“I thought to myself, ‘How will his art compare to the level of his genius and his writing music and poetry?’ But I was shocked,” said Schwartz, whose 40-year-old-plus fine art gallery has featured works from Rembrandt including originals from Picasso and Renoir.

“(Taupin’s work) has the same vibration,” he continued. “It has this unique quality of somehow being able to communicate on an inner basis. A visual basis to people.”

Taupin said his approach toward writing songs and creating visual art is totally different.

“One is visual, one is sonic,” he said. “One is created in a much more visceral atmosphere than the other. The art is very loud and noisy. When I write songs, it’s very quiet and tranquil. It’s as simple as that.”


Jeddah's Kanz Al-Balad, Al-Ozwa Street Performance enthrall visitors

Updated 16 June 2019
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Jeddah's Kanz Al-Balad, Al-Ozwa Street Performance enthrall visitors

  • Kanz Al-Balad takes visitors on a historical journey through Jeddah’s Al-Balad, a UNESCO World Heritage Site
  • Al-Ozwa Street Performance is an interactive play about a young man who is preparing for his engagement ceremony

JEDDAH: The 40-day Jeddah Season festival is currently underway, with the launch of a schedule of international shows and plays being presented for the first time in Saudi Arabia.

The festival, which began on June 8 and runs until July 18, forms part of a major drive to boost tourism in the Kingdom.

Most of the festival’s events are taking place at King Abdullah Sports City, Jeddah’s historical area, Al-Hamra Corniche and the Jeddah Waterfront.

Among the events is the Kanz Al-Balad scavenger hunt for families and children, with 41 shows lined up for the duration of the festival. 

Kanz Al-Balad is organized daily at Bab Jadeed from 5 p.m. to 11 p.m., and is aimed at helping participants learn more about Jeddah, interact with businesses, and improve their creativity and problem-solving skills.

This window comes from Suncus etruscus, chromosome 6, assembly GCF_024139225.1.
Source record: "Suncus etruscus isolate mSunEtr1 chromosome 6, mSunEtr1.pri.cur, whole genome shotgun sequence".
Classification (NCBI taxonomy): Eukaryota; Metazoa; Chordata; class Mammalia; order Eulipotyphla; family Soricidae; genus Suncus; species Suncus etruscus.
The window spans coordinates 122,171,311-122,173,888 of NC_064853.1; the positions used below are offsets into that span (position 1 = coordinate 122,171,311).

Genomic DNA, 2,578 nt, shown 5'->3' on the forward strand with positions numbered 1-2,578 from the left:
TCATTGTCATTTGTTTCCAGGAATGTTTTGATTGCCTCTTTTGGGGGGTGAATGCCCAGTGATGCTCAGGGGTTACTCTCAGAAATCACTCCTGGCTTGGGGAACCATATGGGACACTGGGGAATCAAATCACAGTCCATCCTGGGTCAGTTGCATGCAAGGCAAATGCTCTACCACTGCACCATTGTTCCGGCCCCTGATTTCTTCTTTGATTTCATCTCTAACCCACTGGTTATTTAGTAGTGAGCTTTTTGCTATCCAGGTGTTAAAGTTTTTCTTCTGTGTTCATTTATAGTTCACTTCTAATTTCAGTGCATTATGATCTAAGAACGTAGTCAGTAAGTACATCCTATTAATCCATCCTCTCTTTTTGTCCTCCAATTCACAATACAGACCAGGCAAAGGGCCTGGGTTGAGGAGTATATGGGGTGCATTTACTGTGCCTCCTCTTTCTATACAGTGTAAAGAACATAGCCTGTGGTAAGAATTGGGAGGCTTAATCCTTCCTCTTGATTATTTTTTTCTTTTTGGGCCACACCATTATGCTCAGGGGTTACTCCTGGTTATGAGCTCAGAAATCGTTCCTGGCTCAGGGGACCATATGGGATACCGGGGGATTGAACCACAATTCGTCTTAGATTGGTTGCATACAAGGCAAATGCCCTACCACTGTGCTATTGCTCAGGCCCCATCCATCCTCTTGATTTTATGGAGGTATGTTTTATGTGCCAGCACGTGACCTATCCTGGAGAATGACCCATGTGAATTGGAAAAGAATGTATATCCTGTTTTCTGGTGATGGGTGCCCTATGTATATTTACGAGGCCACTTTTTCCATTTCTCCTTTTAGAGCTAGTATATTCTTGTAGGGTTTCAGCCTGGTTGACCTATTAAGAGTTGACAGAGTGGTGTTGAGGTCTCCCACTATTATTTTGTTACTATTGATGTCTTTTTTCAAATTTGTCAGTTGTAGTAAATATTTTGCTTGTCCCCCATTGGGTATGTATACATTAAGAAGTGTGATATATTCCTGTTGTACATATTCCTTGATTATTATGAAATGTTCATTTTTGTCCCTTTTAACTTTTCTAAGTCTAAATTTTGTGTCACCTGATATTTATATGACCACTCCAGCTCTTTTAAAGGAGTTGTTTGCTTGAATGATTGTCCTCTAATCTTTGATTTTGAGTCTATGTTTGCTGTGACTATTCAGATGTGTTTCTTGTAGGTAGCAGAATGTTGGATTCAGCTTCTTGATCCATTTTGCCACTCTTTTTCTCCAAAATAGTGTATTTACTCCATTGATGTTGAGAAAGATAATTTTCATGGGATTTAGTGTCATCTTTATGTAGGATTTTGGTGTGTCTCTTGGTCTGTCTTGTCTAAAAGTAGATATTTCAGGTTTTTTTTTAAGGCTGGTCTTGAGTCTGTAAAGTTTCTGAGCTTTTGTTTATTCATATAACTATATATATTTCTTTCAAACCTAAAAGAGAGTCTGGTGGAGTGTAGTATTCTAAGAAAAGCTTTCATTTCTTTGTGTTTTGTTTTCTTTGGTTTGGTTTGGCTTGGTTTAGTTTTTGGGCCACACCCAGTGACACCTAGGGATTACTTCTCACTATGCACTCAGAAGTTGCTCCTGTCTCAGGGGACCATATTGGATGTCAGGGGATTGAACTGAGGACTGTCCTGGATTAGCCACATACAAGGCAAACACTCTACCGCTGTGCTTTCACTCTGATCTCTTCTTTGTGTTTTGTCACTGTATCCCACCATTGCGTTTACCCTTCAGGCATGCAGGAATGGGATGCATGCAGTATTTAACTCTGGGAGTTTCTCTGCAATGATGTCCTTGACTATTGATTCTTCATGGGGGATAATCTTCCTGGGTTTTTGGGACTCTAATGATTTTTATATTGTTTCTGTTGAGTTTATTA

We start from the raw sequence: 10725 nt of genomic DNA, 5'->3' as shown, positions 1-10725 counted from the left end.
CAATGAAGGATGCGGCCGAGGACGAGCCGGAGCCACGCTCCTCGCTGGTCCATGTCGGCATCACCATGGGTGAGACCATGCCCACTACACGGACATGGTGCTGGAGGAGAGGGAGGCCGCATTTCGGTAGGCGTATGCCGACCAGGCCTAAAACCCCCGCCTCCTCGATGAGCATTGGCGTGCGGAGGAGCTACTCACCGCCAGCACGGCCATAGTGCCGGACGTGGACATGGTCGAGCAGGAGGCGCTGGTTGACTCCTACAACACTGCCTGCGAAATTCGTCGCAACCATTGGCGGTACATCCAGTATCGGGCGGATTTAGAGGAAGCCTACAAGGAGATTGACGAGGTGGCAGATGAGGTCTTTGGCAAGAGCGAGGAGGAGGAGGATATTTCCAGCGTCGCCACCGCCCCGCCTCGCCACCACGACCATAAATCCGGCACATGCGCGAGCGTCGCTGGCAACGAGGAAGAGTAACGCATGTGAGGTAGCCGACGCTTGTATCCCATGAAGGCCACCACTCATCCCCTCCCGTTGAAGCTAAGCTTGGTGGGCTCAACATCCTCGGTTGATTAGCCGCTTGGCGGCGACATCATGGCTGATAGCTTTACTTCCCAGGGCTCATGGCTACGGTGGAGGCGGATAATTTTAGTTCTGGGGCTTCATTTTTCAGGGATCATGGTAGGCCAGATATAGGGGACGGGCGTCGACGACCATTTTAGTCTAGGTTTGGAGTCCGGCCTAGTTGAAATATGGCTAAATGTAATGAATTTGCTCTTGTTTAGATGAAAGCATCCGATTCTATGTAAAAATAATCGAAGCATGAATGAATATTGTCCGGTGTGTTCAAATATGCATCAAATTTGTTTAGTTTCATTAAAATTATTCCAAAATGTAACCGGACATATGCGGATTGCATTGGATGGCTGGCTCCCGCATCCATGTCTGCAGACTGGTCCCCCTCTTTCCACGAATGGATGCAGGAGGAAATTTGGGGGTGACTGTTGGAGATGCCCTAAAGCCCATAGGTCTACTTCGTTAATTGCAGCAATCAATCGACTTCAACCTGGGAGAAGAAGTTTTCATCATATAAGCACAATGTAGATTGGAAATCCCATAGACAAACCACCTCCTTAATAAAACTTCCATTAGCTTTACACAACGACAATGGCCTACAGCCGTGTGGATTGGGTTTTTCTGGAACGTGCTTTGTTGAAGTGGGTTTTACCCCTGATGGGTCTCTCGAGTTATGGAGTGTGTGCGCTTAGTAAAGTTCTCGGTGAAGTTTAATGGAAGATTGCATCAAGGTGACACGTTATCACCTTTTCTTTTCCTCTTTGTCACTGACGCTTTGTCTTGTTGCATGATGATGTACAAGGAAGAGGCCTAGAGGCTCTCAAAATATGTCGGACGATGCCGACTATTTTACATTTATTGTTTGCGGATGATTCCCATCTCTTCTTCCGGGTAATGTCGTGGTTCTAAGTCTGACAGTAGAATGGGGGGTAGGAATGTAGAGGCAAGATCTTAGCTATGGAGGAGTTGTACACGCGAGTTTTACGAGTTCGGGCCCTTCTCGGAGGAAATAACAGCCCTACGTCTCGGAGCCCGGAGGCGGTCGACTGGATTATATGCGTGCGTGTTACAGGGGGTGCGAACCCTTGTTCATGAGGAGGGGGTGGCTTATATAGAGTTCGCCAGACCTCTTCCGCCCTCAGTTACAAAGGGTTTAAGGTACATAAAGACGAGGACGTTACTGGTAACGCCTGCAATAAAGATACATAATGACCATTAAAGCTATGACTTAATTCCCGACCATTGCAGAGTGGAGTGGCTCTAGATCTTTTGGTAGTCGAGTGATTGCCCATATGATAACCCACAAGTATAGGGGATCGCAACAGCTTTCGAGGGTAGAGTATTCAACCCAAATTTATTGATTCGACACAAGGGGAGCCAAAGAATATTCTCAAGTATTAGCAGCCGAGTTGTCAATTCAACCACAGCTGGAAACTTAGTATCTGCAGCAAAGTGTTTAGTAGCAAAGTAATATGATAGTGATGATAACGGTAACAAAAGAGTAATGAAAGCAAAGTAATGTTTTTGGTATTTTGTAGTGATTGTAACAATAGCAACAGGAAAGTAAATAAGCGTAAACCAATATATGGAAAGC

Participants are split into teams, and are tasked with finding hidden objects or places with the help of clues.

Kanz Al-Balad takes visitors on a historical journey through Jeddah’s Al-Balad, a UNESCO World Heritage Site.

For comedy and history lovers, Al-Ozwa Street Performance is a must. There are four 45-minute shows daily until the end of the festival.

The interactive play, set 100 years ago, is about a young man named Omar who is preparing for his engagement ceremony, and encounters a dilemma unrelated to his engagement.

He needs the audience’s help to get him out of the trouble he is in, and to have a problem-free engagement ceremony. Show timings are 6:15 p.m., 7:30 p.m., 8:45 p.m. and 10 p. m.

Raed Abuzinada, general supervisor of Jeddah Season, said the festival is part of a national initiative to promote the tourism sector, which is a major contributor to the Saudi economy.

Visitors buying tickets online for any of the festival’s events can secure an e-tourism visa at the same time, he added. The visa will be issued within three minutes, he said. Details are at www.sharek.com.sa.